The war between Israel and Gaza: The Gaza aid ship has not yet left Cyprus

  • Written by Sofia Ferreira Santos
  • BBC News

Image source, World Central Kitchen

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The ship “Open Arms” will tow a barge loaded with dry and canned food for the residents of Gaza

A ship carrying humanitarian aid for Gaza remains anchored in Cyprus, a day after it was scheduled to begin its voyage.

A charity leading the mission told the BBC that the situation was “rapidly evolving and fluid”, but it hoped the Open Arms ship would set sail soon.

On Sunday evening, the sighting of the new crescent marked the beginning of the holy month of Ramadan in Gaza.

A ceasefire remains off the table, with indirect negotiations between Israel and Hamas largely stalled.

The United Nations has warned that famine in Gaza is “almost inevitable” and that children are starving to death.

Relief agencies and Western politicians say that the best way to deliver the necessary amount of aid to Gaza is by land.

Last week, British Foreign Secretary Lord Cameron said that the United Kingdom, the United States and the European Union continue to urge Israel “to allow more trucks into Gaza as the fastest way to get aid to those who need it.”

He also said that Israel must open the container port in Ashdod, north of Gaza, to receive aid shipments from Cyprus until a sea corridor is established and operational.

Israel denies obstructing the entry or distribution of aid into Gaza, and blames UN agencies on the ground for failing to deliver permitted aid to people who need it.

The Open Arms mission is separate from US plans to begin building a floating dock off the coast of Gaza to help deliver aid by sea.

The US military ship General Frank S. Beeson set sail from a base in Virginia on Saturday and is sailing toward the Middle East, carrying equipment to build a temporary dock that could allow large ships carrying aid to be unloaded.

But the Pentagon said it could take up to 60 days to build the pier with the help of 1,000 troops, none of whom would make it to shore.

Meanwhile, the Open Arms ship will be the first ship to sail from Cyprus to Gaza under the sea corridor plan announced by the European Union, the United States and the United Kingdom.

The rescue ship, which remains docked in the Cypriot coastal city of Larnaca, is owned by a Spanish charity of the same name.

Food is provided by World Central Kitchen (WCK), an American charity founded by famous Spanish chef José Andrés.

In a video posted from the port of Larnaca on Monday morning, WCK's Juan Camilo said “everything is ready” for the ship to sail.

“From this aspect we are ready to go and we have our team ready in Gaza to do so [distribute] He added, “This is what we hope will be the first of the largest possible number of trips to Gaza by sea.”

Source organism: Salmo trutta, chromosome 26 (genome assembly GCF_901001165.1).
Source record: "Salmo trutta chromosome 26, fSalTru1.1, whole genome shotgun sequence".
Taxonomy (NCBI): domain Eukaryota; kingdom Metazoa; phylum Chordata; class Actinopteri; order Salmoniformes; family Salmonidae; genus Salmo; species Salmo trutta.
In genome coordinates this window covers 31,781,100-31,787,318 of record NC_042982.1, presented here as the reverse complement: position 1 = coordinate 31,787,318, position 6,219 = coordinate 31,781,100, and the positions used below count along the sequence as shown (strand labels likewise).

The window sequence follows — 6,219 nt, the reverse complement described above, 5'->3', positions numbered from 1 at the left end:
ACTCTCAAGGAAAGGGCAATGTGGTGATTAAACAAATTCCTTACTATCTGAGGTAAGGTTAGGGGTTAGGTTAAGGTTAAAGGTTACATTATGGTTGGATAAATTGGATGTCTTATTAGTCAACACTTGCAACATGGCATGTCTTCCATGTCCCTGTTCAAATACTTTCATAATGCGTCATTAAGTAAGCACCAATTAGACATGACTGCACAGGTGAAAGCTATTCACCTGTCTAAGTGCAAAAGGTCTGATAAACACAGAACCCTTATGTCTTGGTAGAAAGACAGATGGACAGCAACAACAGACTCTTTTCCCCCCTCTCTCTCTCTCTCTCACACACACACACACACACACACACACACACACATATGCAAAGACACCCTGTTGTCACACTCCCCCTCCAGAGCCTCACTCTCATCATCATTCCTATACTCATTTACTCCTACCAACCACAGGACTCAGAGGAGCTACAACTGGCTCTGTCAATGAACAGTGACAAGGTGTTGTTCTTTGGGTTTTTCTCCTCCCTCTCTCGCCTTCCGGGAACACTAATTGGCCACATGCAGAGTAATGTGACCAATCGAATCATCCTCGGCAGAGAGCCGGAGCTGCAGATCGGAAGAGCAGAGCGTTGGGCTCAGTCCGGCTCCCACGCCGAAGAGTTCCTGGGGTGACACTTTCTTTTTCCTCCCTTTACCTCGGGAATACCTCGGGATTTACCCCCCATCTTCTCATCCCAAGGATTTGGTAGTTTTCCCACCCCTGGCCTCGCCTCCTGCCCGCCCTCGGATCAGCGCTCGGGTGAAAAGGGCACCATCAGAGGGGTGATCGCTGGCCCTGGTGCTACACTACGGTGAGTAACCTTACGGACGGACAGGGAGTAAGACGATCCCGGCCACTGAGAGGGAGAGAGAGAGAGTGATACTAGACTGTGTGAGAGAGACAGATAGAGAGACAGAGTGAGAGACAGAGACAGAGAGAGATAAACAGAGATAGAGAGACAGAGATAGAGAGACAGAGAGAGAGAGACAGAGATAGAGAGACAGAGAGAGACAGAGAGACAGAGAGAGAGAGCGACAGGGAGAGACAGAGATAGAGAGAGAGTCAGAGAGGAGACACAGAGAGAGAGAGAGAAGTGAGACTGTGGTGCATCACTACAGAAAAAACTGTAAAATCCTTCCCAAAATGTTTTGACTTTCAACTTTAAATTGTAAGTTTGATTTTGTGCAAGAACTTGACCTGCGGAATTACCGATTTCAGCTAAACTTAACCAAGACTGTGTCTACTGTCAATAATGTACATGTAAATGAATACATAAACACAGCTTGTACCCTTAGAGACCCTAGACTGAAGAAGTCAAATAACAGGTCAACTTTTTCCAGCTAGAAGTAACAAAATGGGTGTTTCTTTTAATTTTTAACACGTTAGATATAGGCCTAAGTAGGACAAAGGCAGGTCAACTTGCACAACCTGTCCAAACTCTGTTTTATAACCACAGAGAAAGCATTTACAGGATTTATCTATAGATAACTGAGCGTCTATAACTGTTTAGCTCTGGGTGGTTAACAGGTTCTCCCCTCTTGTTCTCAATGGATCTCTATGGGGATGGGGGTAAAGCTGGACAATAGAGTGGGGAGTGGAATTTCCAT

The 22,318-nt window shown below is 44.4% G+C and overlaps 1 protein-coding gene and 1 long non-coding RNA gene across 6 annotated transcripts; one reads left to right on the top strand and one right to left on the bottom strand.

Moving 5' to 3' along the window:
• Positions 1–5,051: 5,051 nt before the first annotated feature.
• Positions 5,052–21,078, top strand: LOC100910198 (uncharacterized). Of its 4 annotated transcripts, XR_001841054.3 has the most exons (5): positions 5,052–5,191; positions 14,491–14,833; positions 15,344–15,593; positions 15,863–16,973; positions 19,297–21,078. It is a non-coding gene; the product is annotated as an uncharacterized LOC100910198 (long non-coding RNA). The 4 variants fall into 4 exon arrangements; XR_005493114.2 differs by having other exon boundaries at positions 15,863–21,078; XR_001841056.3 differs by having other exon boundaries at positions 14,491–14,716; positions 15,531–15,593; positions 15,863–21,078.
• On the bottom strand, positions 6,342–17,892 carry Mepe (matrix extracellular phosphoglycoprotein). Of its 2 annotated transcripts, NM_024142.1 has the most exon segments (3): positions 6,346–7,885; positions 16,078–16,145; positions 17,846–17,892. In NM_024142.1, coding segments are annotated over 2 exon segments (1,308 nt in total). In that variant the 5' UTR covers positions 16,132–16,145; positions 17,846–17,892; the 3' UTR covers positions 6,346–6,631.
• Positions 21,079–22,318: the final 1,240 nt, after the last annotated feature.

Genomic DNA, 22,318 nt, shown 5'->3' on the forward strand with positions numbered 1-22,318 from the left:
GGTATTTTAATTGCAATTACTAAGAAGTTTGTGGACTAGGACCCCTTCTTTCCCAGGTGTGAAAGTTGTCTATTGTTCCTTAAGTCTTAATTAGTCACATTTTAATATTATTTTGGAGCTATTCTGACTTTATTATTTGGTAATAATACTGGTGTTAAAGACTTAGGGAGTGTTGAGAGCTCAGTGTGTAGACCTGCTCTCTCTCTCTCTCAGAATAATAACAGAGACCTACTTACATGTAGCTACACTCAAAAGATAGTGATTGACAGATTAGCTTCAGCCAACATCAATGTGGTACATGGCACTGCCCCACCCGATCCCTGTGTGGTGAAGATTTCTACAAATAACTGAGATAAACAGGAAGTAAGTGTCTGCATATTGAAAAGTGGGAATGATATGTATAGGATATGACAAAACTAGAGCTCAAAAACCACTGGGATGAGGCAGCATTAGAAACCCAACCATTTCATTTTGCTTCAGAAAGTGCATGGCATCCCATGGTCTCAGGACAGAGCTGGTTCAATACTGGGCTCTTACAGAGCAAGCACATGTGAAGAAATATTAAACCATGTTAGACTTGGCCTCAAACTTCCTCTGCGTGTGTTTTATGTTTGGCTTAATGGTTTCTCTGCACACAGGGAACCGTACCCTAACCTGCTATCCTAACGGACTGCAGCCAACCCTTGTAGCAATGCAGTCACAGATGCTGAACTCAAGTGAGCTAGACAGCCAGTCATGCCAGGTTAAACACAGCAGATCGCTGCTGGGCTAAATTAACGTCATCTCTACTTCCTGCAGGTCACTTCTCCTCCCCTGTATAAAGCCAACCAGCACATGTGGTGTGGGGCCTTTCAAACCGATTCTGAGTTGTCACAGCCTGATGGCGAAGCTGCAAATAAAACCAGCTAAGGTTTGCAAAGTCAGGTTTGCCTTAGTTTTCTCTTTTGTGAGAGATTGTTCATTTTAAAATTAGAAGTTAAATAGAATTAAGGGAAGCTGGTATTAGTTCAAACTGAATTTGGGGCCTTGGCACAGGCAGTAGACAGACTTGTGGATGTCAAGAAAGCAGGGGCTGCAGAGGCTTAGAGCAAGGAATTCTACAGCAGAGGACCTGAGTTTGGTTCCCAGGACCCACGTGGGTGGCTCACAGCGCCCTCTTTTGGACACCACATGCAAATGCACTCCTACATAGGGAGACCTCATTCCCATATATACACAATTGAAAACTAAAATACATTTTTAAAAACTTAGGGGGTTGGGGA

The boat will tow a barge loaded with 200 tons of food, including rice, flour, and canned meat and fish. The journey is expected to take about 50 hours.

A WCK spokesperson told the BBC that the charity had begun building a jetty on the Gaza coast to deliver food to shore.

Some observers have questioned plans to deliver aid by sea. The independent expert on human rights at the United Nations, Michael Fakhri, said that the US military operation to build a sea dock would not “prevent famine by any definition.”

As the humanitarian situation worsened, many countries resorted to airdrops.

Aid trucks enter Gaza through the Rafah crossing with Egypt and the Kerem Shalom crossing with Israel, after strict Israeli security inspections of the goods.

But both crossings are located in southern Gaza, and fighting and the collapse of social order have prevented convoys from reaching northern Gaza, where an estimated 300,000 people live with very little food and water.

Two Israeli-controlled crossings in northern Gaza have been closed since Hamas gunmen attacked southern Israel on October 7.

US President Joe Biden said on Sunday that the suffering of the Palestinians will be “at the top of his priorities” and that of many others, with the arrival of the month of Ramadan “at a moment of great pain.”

UN Secretary-General António Guterres also marked the beginning of the holy month with a video message of “solidarity and support for all those suffering from the atrocities in Gaza.”

The Israeli military launched an air and ground campaign in Gaza after Hamas attacks on Israel on October 7, in which some 1,200 people were killed and 253 others were taken hostage.

The Hamas-run Health Ministry in the Strip says more than 31,100 people have been killed in Gaza since then.

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